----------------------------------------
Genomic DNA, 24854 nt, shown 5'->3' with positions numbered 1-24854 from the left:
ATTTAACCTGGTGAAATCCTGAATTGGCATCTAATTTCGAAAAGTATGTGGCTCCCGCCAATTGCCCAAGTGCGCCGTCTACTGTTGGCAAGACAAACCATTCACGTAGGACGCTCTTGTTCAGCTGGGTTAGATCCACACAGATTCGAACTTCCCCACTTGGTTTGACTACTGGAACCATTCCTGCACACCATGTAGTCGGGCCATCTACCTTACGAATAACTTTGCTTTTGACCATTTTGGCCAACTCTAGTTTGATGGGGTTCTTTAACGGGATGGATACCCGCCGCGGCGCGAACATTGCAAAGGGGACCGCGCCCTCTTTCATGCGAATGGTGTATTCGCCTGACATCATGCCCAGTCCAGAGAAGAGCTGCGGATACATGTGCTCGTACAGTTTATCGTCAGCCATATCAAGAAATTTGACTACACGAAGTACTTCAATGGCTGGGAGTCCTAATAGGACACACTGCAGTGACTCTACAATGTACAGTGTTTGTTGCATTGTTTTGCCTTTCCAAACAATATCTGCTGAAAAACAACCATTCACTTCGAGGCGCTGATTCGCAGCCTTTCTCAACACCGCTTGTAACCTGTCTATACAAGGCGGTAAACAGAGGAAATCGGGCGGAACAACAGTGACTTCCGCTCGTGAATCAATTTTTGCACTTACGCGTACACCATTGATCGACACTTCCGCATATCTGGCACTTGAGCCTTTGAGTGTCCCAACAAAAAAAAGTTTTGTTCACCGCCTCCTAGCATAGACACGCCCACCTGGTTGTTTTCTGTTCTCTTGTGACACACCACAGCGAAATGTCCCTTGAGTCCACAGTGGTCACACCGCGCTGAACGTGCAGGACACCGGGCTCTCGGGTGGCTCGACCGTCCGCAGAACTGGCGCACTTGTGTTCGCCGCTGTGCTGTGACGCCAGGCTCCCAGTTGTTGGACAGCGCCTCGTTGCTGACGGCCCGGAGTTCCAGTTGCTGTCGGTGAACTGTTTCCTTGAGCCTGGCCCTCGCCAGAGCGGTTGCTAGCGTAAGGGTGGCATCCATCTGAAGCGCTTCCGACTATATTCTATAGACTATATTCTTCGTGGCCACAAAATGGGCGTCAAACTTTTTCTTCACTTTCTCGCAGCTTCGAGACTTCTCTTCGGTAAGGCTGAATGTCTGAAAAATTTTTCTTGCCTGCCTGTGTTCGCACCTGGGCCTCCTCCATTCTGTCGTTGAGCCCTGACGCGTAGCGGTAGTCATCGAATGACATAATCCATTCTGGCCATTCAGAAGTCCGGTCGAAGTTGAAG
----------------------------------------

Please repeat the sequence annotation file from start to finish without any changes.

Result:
Genomic DNA, 24854 nt, shown 5'->3' with positions numbered 1-24854 from the left:
ATTTAACCTGGTGAAATCCTGAATTGGCATCTAATTTCGAAAAGTATGTGGCTCCCGCCAATTGCCCAAGTGCGCCGTCTACTGTTGGCAAGACAAACCATTCACGTAGGACGCTCTTGTTCAGCTGGGTTAGATCCACACAGATTCGAACTTCCCCACTTGGTTTGACTACTGGAACCATTCCTGCACACCATGTAGTCGGGCCATCTACCTTACGAATAACTTTGCTTTTGACCATTTTGGCCAACTCTAGTTTGATGGGGTTCTTTAACGGGATGGATACCCGCCGCGGCGCGAACATTGCAAAGGGGACCGCGCCCTCTTTCATGCGAATGGTGTATTCGCCTGACATCATGCCCAGTCCAGAGAAGAGCTGCGGATACATGTGCTCGTACAGTTTATCGTCAGCCATATCAAGAAATTTGACTACACGAAGTACTTCAATGGCTGGGAGTCCTAATAGGACACACTGCAGTGACTCTACAATGTACAGTGTTTGTTGCATTGTTTTGCCTTTCCAAACAATATCTGCTGAAAAACAACCATTCACTTCGAGGCGCTGATTCGCAGCCTTTCTCAACACCGCTTGTAACCTGTCTATACAAGGCGGTAAACAGAGGAAATCGGGCGGAACAACAGTGACTTCCGCTCGTGAATCAATTTTTGCACTTACGCGTACACCATTGATCGACACTTCCGCATATCTGGCACTTGAGCCTTTGAGTGTCCCAACAAAAAAAAGTTTTGTTCACCGCCTCCTAGCATAGACACGCCCACCTGGTTGTTTTCTGTTCTCTTGTGACACACCACAGCGAAATGTCCCTTGAGTCCACAGTGGTCACACCGCGCTGAACGTGCAGGACACCGGGCTCTCGGGTGGCTCGACCGTCCGCAGAACTGGCGCACTTGTGTTCGCCGCTGTGCTGTGACGCCAGGCTCCCAGTTGTTGGACAGCGCCTCGTTGCTGACGGCCCGGAGTTCCAGTTGCTGTCGGTGAACTGTTTCCTTGAGCCTGGCCCTCGCCAGAGCGGTTGCTAGCGTAAGGGTGGCATCCATCTGAAGCGCTTCCGACTATATTCTATAGACTATATTCTTCGTGGCCACAAAATGGGCGTCAAACTTTTTCTTCACTTTCTCGCAGCTTCGAGACTTCTCTTCGGTAAGGCTGAATGTCTGAAAAATTTTTCTTGCCTGCCTGTGTTCGCACCTGGGCCTCCTCCATTCTGTCGTTGAGCCCTGACGCGTAGCGGTAGTCATCGAATGACATAATCCATTCTGGCCATTCAGAAGTCCGGTCGAAGTTGAAG